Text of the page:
The rest of the paper proceeds as follows. Section two reviews the theoretical building blocks for our case study. Section three discusses our case study methodology and use of the institutional analysis and development (IAD) framework. Section four sets out the case, demonstrating how government over time created the conditions that allowed credit unions to take full control over the action situations associated with the deposit insurance scheme. Section five concludes with some reflections for areas of future research and policy implications derived from our analysis.
Based on her field studies on the management of natural resource systems that generate harvestable natural resources, Ostrom (1990, 2000, 2010) characterized situations where there are no clear ownership rights as “proprietor,” meaning agents collectively can manage, access, exclude, and withdraw output from the resource system but they cannot sell (or buy) the resource system itself. No one “owns” the alienation rights and price signals are inoperative inside the commons. Instead, production and allocation decisions are governed by a set of rules that Ostrom described as “design principles,” much like decisions inside corporate entities take place outside of market arrangements governed by price signals (Simon, 1991).
Proprietor relationships are often associated with natural resources that Ostrom describes as “common pool,” meaning it is difficult to exclude access to the resource system or its output and there are limits to the amount of extraction that can take place before resource system depletion. The resources are subtractive and largely non-excludable. Saskatchewan’s credit union deposit insurance scheme embodied both features. There was and is an ever-present risk that difficult-to-prevent (i.e., exclude) claims can deplete the scheme’s nearly $400 million fund (worth about 1.5% of insurable deposits) and/or financial challenges at a credit union could erode its reputational worth (also an asset that can be overdrawn).1 Hardin (1968) predicted that efforts by individuals to exploit natural resource systems with these features would end in a tragedy of over-exploitation unless government imposed order or established alienation rights over the resource. Absent these interventions, agents are incentivized to take as much as they can from the resource system and disincentivized by free-rider problems from making investments that could enhance sustainability. Ostrom (1990, 2000, 2010) found that contrary to Hardin’s prediction, there were in fact numerous instances of sustainable, long-lived commons and that these tended to conform to eight design or governance principles.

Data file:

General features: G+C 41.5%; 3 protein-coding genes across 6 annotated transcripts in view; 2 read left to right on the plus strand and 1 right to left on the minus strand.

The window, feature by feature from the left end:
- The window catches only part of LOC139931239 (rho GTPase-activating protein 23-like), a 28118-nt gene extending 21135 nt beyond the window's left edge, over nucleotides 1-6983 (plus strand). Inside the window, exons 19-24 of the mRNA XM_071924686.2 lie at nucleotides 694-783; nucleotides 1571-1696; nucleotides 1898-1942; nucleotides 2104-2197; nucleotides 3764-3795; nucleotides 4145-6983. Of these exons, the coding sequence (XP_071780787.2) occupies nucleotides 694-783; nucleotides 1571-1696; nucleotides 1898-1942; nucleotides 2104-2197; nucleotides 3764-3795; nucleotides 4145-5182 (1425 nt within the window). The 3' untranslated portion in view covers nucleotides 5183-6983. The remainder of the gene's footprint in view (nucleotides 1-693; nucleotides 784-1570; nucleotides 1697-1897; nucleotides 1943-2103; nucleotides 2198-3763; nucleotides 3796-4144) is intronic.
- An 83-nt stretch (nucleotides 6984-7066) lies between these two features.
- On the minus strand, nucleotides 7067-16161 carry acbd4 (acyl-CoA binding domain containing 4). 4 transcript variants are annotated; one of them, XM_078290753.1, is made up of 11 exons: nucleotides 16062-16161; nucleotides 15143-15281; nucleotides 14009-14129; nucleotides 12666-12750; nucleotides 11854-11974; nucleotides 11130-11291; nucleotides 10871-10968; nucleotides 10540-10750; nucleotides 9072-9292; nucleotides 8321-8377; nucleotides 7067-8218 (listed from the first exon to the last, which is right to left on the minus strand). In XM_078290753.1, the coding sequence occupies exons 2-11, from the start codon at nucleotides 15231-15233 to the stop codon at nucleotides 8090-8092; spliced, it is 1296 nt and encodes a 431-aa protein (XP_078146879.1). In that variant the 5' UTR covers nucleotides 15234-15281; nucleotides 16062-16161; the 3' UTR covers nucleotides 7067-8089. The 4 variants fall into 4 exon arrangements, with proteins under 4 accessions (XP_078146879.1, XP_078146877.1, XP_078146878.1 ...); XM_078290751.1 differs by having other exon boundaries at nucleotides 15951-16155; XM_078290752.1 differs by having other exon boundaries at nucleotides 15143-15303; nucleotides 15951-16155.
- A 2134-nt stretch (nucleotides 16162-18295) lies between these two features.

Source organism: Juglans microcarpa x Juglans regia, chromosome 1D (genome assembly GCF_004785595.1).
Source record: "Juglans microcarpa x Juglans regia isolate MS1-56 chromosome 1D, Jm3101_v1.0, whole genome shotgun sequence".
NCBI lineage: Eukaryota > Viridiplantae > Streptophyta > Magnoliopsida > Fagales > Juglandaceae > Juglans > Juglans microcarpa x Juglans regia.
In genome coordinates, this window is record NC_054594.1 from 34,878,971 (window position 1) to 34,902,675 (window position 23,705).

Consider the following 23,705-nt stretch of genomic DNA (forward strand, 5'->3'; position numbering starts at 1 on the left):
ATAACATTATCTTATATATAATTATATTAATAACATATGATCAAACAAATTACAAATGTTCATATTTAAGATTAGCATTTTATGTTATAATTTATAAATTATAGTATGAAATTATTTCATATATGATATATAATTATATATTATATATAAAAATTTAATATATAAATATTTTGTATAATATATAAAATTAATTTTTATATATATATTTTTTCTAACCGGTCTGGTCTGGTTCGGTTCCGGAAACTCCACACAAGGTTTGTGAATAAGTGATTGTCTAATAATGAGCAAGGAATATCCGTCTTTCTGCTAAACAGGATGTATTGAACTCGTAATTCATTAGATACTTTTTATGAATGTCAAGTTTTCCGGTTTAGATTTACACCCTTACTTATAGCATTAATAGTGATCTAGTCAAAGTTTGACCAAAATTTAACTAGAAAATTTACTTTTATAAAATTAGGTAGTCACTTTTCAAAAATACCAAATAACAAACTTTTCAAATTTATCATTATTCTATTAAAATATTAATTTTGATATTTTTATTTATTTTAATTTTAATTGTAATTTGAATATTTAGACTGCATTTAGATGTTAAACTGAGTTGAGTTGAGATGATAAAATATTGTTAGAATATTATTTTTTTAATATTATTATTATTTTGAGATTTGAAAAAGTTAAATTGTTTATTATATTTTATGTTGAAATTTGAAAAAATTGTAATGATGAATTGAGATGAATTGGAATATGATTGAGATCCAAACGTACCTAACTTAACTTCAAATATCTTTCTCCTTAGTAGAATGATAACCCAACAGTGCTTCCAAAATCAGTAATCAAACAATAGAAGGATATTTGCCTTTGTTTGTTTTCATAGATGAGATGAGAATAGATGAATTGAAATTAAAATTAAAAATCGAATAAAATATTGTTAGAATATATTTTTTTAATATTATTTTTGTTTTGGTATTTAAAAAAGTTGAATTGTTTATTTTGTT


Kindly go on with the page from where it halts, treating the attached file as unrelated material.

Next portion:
In a commons structured around a CPR, agents have decision-making power over a set of rules governing resource system use, allocation and management. These rules set out who has access to what bundle of rights (DP1); how costs and benefits associated with maintaining the resource system and harvesting its output are allocated (DP2); who can make and modify the rules (DP3); how disputes among resource appropriators can be resolved at cost and with minimal defection (DP4); systems for monitoring behaviour related to the use and maintenance of the resource system (DP5); the use of escalating sanctions to punish free riding and other behaviour antithetical to the commons (DP6); and sometimes, in large scale commons, multiple systems of decision-making nested in one another (DP8). The seventh design principle (DP7 – discussed earlier) refers to an ‘exogenous’ feature of a successful commons, namely a willingness by policymakers to respect the capacity of agents to design their own rules.
The commons literature also draws on and is related to the literature on ‘polycentric’ governance, an idea that at once infuses and builds on the design principles, particularly DP8 and which in the commons literature, is traced back to Ostrom, Tiebout and Warren (1961) and their study of municipal governance. Building on this work and others, Stephan, Marshall and McGinnis (2019) tease out eight features of polycentricity and argue that two of these, the presence of multiple and independent decision centres, are minimally required. They characterize two more as important, namely overlapping responsibilities and mutual adjustments, both of which impart dynamism to the polycentric system. The remaining four are optional, and include the presence (or not) of low entry and exit costs, an overarching system of rules, emergent (not dictated) behavioural patterns, and some form of spontaneous order. From a different perspective, Aligica and Tarko (2012, 2013) tend to give more weight to exit and spontaneous order but share an emphasis on multiple independent decision-centres set against a supportive institutional environment of laws and courts.
As McGinnis (2016) notes, there is a normative undercurrent in much of the polycentricity literature that tends to regard polycentricity as “better” than monocentric structures because of an underlying commitment to democratic self-governance. This theme resonates with co-operative and credit union principles of voluntary and open membership, democratic control, member economic participation, education, co-operation amongst co-operatives, and values like self-help, and self-responsibility. Regardless of whether one takes a normative or more descriptive approach, polycentric systems are generally expected to leverage local knowledge and economize on monitoring and enforcement costs because decisions and rules enjoy legitimacy and hence adhesion, existing in fact not just in form (E. Ostrom, 1999). As we show, this describes well the pattern of decision making – and the legitimacy of the resulting rules – around Saskatchewan’s deposit insurance commons.